My wife Lynn died of cancer in 1995 when she was 49. She was first diagnosed with ovarian cancer; she had surgery and it went well. Three years later, she was diagnosed with unrelated lung cancer that killed her. Coincidentally, she was the Clinical Director at Alive Hospice at the time and very familiar with cancer, death and grieving.
I hear a lot of stories about cancer, but the thing that made our cancer story unique was Lynn’s refusal to err on the side of hope. She insisted on erring on the side of reality. She knew it was unlikely she’d survive – and so our family lived like that for the last couple of years… Lynn and I had been married for 23 years and we had 15-, 17- and 19-year-old kids. We told them she was going to die. Doing so made it possible for Lynn – and our entire family – to grieve during her last year of life. I believe it’s important to allow loved ones to grieve before they die. And, while our kids grew up fast because of what they experienced, they are great. They’re fun loving. They all went to college. They’ve all married and had children.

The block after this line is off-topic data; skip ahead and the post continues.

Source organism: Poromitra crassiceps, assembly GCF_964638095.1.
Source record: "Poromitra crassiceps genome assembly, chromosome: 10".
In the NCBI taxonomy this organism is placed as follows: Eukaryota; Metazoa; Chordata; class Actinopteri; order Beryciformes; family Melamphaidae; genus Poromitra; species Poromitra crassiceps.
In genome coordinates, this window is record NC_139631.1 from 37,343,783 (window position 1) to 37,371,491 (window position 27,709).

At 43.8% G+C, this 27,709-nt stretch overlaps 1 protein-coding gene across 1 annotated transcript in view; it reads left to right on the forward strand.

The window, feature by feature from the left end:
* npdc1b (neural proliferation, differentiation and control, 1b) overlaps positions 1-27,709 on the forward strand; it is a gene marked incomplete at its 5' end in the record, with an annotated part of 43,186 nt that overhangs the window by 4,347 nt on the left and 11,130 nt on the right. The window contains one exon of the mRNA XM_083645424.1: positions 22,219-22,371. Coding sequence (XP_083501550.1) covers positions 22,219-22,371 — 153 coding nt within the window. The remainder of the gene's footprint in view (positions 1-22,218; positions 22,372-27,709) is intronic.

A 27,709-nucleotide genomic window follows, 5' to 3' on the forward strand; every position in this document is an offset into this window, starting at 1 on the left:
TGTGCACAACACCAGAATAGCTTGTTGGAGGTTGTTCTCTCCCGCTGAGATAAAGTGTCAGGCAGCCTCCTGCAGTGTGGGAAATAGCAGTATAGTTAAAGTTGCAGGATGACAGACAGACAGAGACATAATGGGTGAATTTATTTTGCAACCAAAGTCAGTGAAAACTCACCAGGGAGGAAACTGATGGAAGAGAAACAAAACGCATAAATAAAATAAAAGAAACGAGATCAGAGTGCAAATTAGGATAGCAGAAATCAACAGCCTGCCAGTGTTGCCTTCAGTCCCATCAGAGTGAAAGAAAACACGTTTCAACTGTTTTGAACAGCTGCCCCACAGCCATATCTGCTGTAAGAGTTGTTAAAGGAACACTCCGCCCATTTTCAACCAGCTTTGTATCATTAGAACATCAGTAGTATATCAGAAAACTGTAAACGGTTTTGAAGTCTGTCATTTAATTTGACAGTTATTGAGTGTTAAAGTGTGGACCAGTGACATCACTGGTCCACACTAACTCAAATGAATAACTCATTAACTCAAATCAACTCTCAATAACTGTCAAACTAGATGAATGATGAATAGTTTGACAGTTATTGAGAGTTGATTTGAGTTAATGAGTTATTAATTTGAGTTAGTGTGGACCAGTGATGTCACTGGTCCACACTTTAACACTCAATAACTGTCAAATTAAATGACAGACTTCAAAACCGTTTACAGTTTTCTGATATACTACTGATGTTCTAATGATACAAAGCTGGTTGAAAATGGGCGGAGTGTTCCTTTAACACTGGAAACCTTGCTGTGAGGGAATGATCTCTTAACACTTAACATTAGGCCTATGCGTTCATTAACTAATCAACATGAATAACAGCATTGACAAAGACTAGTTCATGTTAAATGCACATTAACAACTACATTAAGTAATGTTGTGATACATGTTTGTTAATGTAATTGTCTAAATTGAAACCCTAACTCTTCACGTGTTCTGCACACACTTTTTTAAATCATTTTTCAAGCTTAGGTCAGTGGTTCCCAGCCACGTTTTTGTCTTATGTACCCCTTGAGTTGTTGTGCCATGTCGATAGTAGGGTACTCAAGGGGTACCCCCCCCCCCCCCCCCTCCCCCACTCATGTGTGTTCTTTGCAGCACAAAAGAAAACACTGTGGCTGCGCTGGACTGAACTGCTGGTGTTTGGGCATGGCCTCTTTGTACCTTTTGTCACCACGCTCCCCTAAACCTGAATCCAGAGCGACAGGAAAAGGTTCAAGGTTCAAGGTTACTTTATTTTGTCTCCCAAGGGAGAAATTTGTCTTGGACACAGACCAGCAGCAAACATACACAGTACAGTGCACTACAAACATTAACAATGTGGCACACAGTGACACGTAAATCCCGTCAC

And Lynn had a wonderful last year. She dressed every day and did laundry and such. She remained in book clubs and kept her garden. In fact, about a month before she died, there was a story in the Tennessean about Lynn and her garden… It was a big, front-page story about how a woman was going to die, but kept her garden… She was in good shape all but the last week, when she went into a coma. She died July 29, 1995.
I got involved with Gilda’s Club not long after losing my wife. I was a man on a mission and have been leading support groups and helping Gilda’s with occasional special events for more than 20 years at this point. Much of what I do focuses on bereavement, which is something I didn’t know much about until Lynn’s diagnosis – but I learned a lot from her and want to help people learn to deal with the anger they’re often feeling. There’s something about being in a group with others who are in the same boat…where you don’t have to pretend. I tell people all the time: I don’t have all the answers, but we’re all in this together, so let’s see how we can get through it together.